What can we do about it?

Template clubs and their projects are obviously a great way for novice developers and webmasters to get started, but many will be oblivious to what goes on under the surface of a theme, blinded by the fancy design and effects.

It's a shame in some ways, as the popularity of these clubs means that a high percentage of CMS websites will be using them, which could portray the whole platform in a negative light if the performance of a platform is judged on these sites.

My advice: take a look at what's going on under the hood when using a club template, you might be surprised at what you see. All those features aren't really free, and are costing you dearly in terms of performance. Also, to get some real stats on your site, run it through a performance checker like to see how your own projects perform.

Of course, not all theme providers can be tarred with the same brush – know of a club producing more streamlined templates without all the fluff? Let us know in the comments!

There are 5 awesome comments...

  1. Theo van der Zee - January 22, 2011 at 3:52 pm

    While these frameworks should be a great way to empower their users, they indeed add to the complexity of templates like you noted. I even find myself (as a pretty experienced web user) struggling to get a template running at some times.

    Even though I fully understand the need for a framework from the developer’s point of view, I don’t think the Joomla! interface should be modified beyond any recognition (like most frameworks do).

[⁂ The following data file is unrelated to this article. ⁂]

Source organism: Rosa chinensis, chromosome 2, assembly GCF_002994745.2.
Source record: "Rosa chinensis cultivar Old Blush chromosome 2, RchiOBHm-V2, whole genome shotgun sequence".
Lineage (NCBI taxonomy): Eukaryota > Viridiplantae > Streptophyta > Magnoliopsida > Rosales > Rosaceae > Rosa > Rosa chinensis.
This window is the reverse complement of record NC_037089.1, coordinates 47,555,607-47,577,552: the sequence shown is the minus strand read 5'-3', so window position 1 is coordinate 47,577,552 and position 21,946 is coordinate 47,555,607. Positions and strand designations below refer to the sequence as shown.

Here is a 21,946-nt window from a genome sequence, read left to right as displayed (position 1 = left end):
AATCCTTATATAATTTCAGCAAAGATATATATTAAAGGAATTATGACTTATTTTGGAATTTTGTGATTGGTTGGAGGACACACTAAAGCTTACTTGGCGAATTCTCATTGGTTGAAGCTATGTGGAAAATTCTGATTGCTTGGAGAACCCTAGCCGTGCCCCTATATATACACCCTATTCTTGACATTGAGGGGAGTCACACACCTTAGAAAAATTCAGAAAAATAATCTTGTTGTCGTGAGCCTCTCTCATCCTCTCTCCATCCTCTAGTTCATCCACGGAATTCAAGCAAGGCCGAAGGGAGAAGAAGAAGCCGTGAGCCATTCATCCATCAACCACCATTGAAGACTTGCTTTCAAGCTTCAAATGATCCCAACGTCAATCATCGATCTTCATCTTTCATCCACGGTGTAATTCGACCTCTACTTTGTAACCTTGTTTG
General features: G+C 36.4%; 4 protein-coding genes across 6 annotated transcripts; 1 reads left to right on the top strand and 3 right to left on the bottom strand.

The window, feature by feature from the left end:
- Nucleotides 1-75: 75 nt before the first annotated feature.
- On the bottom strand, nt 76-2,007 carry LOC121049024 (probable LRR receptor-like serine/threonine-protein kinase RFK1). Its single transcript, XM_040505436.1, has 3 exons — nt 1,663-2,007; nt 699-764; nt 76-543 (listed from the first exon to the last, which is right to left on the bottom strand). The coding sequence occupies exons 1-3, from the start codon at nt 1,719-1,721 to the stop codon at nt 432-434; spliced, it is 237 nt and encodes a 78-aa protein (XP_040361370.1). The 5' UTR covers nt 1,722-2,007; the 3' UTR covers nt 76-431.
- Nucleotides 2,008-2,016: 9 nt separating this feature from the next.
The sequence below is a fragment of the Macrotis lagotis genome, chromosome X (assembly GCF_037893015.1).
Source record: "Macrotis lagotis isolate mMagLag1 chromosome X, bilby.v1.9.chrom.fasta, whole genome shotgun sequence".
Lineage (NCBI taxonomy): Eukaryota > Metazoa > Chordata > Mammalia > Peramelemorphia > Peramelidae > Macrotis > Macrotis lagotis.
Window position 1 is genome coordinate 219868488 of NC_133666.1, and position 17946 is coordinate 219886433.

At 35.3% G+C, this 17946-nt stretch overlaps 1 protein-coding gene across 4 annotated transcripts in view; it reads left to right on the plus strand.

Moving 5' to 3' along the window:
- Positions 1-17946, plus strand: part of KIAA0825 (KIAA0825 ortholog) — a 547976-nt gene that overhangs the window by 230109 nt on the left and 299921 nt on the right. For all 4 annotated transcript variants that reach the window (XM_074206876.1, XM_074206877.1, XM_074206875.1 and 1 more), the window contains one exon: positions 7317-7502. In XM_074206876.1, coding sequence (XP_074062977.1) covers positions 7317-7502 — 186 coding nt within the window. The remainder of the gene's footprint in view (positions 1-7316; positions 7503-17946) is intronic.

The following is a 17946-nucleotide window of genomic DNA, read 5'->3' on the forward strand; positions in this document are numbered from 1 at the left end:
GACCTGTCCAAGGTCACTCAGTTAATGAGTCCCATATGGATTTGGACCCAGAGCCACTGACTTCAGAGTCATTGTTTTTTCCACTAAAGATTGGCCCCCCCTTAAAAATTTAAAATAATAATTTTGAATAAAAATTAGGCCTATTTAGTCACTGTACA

Joomla can be daunting enough as it is, Keep It Simple people!

  2. Jason - February 18, 2011 at 10:33 am

    The problem is the more configurable the Themes are the wider potential uses (clients) and thus higher sales they’ll achieve.

    So whilst simple and lean would be nice thats probably going to get fewer sales and so I can see why they offer 227 different colour and layout combinations!

    We’ve used a few WP Templates in the past to get clients with limited budgets up and running quickly.

    But the fact they never look a perfect fit for the business and the slowness of them are major issues for me..

    What we tend to do is budget in some time to take out as many options and hard code things as much as possible. Most clients don’t want to change the look and feel of the site once it’s all setup anyway.

    But like your say its hard for clients to judge sometimes – the last Template we used for a client was fine on the demo and our servers but once moved to the clients cheaper hosting it was 25-30secs per page load and just so painfully slow it was almost unusable.

  3. Dan Luton - February 18, 2011 at 10:50 am

    A nice little web app for testing site speed:

    Interesting comparisons against average site load times, and of course an alternative to the tool I originally posted.

  4. Dan Luton - March 8, 2011 at 6:26 pm
  5. Fred Sheehan - December 9, 2011 at 11:56 am

    Having looked ‘under the hood’ of so many of those templates I was more than horrified at the mess of code I found, and being on the end of only a 2 meg connection where I am, I am also acutely aware of poor load speeds.

    Because these frameworks have now made it ‘easy’ to create some good looking, if poorly coded websites, there are an awful lot of so called web design companies out there (*cough*) who are using templates, or WP themes etc without optimising them or removing the unneeded code, because the truth is they don’t know how to.

    Templates were supposed to make life easier, but the mark up is far from ideal, and if it creates more work in the end due to spaghetti code , was it worth using it in the first place?